I watched the first episode and I just couldn’t get into it, but the Netflix show “Orange is the New Black” has an atheist lead character (“Piper Chapman“) and this scene contains the sort of dialogue I haven’t seen since that episode of “Glee” where Kurt refers to a “magic teapot” floating in the sky:
Piper: I can’t pretend to believe in something I don’t, and I don’t [believe in this]… I believe in science. I believe in evolution. I believe in Nate Silver, and Neil deGrasse Tyson, and Christopher Hitchens, although I do admit he could be kind of an asshole. I cannot get behind some Supreme Being who weighs in on the Tony awards while a million people get whacked by machetes. I don’t believe a billion Indians are going to hell. I don’t think that we get cancer to learn life lessons. And I don’t believe people die young because God needs another angel. I think it’s just bullshit. And on some level, I think we all know that…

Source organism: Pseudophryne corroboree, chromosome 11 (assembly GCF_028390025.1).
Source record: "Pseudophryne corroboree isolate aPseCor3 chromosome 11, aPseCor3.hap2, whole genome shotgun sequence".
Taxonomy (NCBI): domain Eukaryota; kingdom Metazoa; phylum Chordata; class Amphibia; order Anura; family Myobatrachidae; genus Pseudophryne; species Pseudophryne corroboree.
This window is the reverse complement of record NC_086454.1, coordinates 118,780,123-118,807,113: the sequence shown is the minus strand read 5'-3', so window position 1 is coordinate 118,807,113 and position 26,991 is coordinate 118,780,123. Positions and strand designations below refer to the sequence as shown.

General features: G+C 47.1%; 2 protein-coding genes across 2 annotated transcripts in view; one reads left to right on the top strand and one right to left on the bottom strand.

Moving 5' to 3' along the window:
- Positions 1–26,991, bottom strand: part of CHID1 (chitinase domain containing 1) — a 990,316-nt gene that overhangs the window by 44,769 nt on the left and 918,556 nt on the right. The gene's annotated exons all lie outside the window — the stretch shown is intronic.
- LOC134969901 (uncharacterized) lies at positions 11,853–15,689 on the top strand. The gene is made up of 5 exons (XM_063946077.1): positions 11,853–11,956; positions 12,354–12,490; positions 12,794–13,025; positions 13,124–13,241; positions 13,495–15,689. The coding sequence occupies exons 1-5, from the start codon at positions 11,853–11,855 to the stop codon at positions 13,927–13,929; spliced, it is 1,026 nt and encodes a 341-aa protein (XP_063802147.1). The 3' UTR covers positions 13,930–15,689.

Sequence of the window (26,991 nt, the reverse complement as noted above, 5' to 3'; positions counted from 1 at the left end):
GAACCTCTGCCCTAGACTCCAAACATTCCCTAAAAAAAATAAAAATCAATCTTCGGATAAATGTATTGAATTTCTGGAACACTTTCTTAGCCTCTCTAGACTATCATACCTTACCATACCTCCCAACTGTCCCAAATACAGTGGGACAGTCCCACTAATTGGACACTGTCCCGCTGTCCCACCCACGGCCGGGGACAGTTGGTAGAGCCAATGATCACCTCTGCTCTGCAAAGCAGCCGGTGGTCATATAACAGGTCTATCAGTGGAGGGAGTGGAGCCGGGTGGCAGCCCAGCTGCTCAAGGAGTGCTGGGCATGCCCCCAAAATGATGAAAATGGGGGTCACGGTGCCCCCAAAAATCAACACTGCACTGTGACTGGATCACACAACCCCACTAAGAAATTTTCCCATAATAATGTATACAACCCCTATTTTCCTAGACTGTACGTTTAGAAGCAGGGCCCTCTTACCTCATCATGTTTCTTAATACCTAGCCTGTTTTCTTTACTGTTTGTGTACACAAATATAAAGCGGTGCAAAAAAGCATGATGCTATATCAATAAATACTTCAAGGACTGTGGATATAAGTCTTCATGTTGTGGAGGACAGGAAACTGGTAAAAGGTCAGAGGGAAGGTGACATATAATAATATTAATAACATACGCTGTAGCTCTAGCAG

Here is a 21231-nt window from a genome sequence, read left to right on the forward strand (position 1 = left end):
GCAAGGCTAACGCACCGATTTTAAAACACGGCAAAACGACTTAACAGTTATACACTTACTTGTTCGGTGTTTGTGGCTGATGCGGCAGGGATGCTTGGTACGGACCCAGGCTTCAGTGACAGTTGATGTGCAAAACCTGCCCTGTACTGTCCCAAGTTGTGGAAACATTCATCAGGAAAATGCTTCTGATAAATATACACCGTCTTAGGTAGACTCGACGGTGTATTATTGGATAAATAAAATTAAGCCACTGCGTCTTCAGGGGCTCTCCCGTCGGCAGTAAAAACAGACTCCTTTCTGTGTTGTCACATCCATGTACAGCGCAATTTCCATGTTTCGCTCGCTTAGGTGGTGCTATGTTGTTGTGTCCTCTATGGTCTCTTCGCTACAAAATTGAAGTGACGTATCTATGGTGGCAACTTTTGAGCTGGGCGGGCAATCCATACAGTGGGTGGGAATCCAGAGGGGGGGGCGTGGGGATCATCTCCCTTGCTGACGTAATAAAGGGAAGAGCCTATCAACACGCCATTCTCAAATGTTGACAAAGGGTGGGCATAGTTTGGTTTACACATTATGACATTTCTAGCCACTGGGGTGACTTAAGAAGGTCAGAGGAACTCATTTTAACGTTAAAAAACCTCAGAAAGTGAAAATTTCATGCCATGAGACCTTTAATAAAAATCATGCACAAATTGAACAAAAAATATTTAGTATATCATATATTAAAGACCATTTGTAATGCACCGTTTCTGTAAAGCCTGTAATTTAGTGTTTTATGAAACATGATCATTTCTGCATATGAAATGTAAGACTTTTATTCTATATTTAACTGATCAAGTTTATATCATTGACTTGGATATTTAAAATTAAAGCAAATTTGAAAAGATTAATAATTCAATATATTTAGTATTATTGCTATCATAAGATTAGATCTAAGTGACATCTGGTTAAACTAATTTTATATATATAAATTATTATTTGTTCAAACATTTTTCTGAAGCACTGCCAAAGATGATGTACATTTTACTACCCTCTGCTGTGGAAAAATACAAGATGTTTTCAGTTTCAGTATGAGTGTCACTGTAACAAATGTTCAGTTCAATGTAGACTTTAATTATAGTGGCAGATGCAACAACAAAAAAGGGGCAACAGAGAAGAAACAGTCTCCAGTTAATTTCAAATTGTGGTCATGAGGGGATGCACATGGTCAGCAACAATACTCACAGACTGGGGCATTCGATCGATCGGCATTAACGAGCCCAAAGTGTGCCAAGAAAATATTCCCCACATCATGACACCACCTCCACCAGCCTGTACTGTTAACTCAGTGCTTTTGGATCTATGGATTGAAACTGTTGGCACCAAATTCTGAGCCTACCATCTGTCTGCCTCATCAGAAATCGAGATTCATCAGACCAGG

Sam Mauceri of the American Humanist Association believes that “Orange is the New Black” is a show “humanists should absolutely be watching right now”:
Orange is the New Black makes it clear that it is not [character] Pennsatucky’s and Piper’s religious values that make them good or bad people, but how they treat others. It is a respect of others’ beliefs, a willingness to coexist, and an avoidance of extremity that allows many of the other prisoners to befriend one another and avoid conflict. This struggle to firmly maintain one’s own beliefs while living amongst others is a universal issue that humanists can certainly identify with.
In an environment [jail] where living ethically and living at all are at times mutually exclusive, the women behave in ways that make us question which courses of action we would take ourselves. In a system that effectively dehumanizes people, Orange is the New Black sheds light on the humanity of prisoners in ways humanists will certainly appreciate.
The first season of the show is now available on Netflix.